Announcing 2012 ARL/DLF/DuraSpace E-Science Institute
Contact: Kathlin Smith (firstname.lastname@example.org)
Announcing the 2012 ARL/DLF/DuraSpace E-Science Institute
New partners, expanded communities mean more learning opportunities for librarians, repository managers, researchers, and technologists
Washington, DC, June 5, 2012-The Council on Library and Information Resources (CLIR) is pleased to announce the 2012 Association of Research Libraries/Digital Library Federation (ARL/DLF)/DuraSpace E-Science Institute (ESI) scheduled for the 2012-2013 academic year. This Institute will be offered to academic and research library audiences seeking opportunities to boost institutional support of e-research and the management and preservation of our scientific and scholarly record.
The new institute will include ongoing communication via the ARL/CLIR Connect E-Science/E-Research Community-an interactive website for ESI participants to maintain contact with one another, the ESI faculty, and experts and professionals in the fields of information and library science to build a community of emerging practice. DuraSpace has an excellent track record of offering professional webinars, and DLF provides both professional expertise and numerous ways for the community to connect and continue the conversation.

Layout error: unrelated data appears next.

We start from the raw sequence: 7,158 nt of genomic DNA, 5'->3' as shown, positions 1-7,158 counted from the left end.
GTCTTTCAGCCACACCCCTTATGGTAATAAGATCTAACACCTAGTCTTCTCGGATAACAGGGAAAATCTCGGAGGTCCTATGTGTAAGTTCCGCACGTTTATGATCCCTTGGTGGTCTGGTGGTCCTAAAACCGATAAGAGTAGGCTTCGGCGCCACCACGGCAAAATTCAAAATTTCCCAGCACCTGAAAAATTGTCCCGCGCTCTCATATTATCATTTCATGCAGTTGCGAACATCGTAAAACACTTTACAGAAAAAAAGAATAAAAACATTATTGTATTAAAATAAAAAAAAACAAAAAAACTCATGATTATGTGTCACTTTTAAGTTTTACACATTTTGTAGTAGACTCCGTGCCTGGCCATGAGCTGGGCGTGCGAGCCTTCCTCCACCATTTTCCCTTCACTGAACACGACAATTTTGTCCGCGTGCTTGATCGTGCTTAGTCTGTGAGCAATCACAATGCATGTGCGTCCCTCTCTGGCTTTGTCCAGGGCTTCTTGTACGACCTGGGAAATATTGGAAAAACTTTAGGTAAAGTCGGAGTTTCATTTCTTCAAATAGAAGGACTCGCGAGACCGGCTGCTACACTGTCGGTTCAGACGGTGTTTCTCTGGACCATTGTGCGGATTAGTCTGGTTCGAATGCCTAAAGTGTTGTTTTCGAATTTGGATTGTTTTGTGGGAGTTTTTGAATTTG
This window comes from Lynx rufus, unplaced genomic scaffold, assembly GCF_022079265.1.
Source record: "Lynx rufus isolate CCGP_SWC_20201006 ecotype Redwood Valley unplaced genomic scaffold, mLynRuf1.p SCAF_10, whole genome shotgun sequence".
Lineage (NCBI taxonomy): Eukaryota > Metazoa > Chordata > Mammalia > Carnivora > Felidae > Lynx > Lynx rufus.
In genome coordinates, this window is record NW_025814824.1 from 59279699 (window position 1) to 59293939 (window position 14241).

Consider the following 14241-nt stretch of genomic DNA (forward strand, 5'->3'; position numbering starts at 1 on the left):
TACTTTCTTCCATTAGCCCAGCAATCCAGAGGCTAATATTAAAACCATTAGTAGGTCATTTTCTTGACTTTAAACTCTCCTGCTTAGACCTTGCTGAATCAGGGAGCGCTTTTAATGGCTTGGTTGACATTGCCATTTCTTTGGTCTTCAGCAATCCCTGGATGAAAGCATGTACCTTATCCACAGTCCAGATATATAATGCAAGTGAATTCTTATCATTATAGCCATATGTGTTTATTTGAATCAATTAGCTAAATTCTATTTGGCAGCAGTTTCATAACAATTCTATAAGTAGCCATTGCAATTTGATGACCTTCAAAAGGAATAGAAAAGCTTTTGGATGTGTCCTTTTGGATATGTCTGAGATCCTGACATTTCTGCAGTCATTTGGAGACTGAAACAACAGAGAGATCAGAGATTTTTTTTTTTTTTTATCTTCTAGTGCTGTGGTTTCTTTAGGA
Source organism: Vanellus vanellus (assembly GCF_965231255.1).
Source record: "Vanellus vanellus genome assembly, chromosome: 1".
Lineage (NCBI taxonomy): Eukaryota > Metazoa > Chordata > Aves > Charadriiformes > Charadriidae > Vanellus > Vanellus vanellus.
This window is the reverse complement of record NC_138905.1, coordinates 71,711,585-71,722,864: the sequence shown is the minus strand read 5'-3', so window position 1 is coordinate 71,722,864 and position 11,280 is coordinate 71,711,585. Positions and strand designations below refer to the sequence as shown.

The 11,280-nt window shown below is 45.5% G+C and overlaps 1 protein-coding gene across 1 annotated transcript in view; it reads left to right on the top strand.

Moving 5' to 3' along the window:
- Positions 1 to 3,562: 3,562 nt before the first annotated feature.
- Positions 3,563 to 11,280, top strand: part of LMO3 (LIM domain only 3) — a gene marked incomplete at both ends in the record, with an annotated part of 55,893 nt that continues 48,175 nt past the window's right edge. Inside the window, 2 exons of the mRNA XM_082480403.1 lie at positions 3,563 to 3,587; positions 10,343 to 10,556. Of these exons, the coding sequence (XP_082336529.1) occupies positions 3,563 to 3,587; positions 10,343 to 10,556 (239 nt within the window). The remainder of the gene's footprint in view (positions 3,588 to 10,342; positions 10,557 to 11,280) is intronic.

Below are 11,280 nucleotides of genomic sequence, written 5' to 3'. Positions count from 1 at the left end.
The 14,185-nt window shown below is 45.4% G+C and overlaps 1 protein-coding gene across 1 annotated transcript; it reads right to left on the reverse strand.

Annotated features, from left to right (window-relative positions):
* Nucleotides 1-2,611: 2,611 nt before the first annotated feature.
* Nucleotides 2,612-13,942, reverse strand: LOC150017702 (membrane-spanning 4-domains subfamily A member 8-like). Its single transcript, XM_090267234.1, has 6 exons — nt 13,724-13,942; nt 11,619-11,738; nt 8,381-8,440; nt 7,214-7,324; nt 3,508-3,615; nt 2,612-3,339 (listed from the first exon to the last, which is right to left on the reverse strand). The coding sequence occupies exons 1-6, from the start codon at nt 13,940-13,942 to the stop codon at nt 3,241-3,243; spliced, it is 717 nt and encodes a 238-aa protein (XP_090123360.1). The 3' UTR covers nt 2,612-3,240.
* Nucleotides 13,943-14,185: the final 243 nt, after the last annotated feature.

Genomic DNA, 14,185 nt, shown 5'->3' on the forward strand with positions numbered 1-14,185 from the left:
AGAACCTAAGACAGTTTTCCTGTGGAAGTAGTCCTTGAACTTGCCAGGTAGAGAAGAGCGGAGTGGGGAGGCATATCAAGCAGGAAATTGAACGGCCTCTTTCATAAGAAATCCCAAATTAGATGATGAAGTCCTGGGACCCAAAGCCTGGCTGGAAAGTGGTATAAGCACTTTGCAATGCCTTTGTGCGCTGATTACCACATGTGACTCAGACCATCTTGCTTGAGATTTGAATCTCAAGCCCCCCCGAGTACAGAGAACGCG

“The DLF is excited to continue our involvement with this important effort and looks forward to working with DuraSpace,” said DLF Director Rachel Frick.
The 2012 E-Science Institute will build on the strengths of the inaugural 2011 E-Science Institute developed by MacKenzie Smith, DeEtta Jones, and a group of expert faculty in collaboration with ARL and DLF.
“The ARL/DLF E-Science Institute was a unique opportunity to help a large number of research libraries develop strategies for engaging with e-science and digital research on their campuses and collaboratively. The new Institute under development by DuraSpace will take what we learned from that experience to create a valuable learning experience and an ongoing community collaboration for this critical library program. I hope every library will avail itself of this opportunity,” said MacKenzie Smith, university librarian at the University of California, Davis.